This Advent season, I have been focusing on how to orient my life toward hope, peace, love, and joy. Like the four directions on a compass (north, south, east, and west), these four words can guide our lives not only to the stable where the One who has eternity dancing in his eyes lay away in a manger, these words can guide our lives everyday. There have been two thoughts I keep returning to with this image. First is that there is a difference between a compass and a GPS. My GPS tells me exactly where to go and how to get there. It has a set path it wants me to take (sometimes for very good reasons because of traffic!) The other day, I varied the path my GPS was guiding me. I kept going on one road I knew would also get me to my destination. The GPS tried three times to get me to take a U-Turn...I thought Siri sounded a bit annoyed each time I ignored and kept going my way. Now, I love my GPS, it has gotten me back on my path more times that I can count. But, sometimes I don't want the exact path, I want the general direction. That is where a compass comes in very handy. It won't tell me which roads are "right" or "wrong"....just tells me if I am heading in direction I wish to go. As a quick exit ramp...I think some churches function more today like GPS rather than compasses. They want to tell you exactly what to believe, how to believe, how to act. And that can be true regardless of whether the church congregates under the banner of "Evangelical" or "Progressive" or "Emergent". Those words assume certain paths are better than others. But that is another post.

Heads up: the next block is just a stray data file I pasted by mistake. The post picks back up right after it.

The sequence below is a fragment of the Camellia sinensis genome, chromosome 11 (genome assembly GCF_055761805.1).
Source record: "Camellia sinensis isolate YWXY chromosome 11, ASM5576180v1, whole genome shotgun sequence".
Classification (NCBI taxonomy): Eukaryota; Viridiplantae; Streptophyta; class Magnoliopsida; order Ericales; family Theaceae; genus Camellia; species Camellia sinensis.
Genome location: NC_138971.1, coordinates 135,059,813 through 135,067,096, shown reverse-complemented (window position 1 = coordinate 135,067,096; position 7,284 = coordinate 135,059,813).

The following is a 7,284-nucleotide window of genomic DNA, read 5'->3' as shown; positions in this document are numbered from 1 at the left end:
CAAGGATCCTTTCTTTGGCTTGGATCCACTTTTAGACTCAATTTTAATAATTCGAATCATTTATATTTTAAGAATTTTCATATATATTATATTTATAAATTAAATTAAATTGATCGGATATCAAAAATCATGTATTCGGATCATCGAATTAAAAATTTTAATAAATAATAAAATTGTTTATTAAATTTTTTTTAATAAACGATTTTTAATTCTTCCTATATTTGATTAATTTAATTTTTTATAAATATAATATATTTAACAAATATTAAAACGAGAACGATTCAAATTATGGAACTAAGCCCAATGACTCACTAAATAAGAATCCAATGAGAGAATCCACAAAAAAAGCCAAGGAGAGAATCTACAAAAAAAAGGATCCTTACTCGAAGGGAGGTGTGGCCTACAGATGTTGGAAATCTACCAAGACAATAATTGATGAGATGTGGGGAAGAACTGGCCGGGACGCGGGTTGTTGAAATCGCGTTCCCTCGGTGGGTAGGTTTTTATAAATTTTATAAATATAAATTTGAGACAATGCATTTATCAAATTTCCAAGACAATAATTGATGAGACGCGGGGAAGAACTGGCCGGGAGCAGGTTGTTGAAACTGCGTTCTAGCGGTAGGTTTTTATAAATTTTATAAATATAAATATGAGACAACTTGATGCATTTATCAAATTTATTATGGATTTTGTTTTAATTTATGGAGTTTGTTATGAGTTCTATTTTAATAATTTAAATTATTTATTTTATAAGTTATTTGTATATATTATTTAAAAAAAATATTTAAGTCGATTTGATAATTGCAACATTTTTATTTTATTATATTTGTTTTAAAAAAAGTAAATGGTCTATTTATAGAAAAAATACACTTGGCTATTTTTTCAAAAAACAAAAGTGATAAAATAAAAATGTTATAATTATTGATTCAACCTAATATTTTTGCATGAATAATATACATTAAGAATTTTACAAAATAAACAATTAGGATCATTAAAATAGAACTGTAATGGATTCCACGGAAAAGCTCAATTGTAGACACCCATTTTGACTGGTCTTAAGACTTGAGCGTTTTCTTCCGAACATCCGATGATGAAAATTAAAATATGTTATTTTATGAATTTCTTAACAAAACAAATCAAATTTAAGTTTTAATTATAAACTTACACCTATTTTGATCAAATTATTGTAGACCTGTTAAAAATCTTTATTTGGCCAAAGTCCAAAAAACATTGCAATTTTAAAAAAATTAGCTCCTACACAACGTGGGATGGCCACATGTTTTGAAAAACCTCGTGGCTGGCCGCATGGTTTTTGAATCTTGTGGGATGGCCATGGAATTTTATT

The first question is how do I orient my life toward hope, peace, love, and joy? Are there actions that set my heart, mind, soul and whole self in that direction? Are there actions that distract or distance me for that? It is intentional that John the Baptist's sermon is, "Repent," which means turn around, get on another pathway, one that might lead you and connect you to God.
The second question is how do I define these words? Definitions matter because they give us insight into our thinking and understanding. Definitions are fluid. I understood love one way when I first met my wife, another when our children were born, and another as I see partners care for a loved one who is aging. These words of hope, peace, joy, and love are elastic and can embrace us where we are...at the same time bind us together.
For me, hope is standing between what is (reality I see on the news) and what can be (God's promise and presence still moving in our midst). To lean too much toward the violence and brokenness and political pandering of the world would point me in the direction of cynicism. And getting too focused on the spiritual life can also be a form of escapism. God calls us to be present in this world at this time. And hope can feel in small supply when we watch the evening news. But it is not only up to us to hold that sacred space between the what is and what can be...for it is here where I believe God is moving and awakening our thoughts.
I hope you might write your own definition of hope this week. Light a candle, call it hope, watch the flame flicker before your eyes and be in steeped in the sacred. I pray you will sense more than a trace of God's grace as you orient your life toward hope in these December days as we approach Christmas.
Grace and peace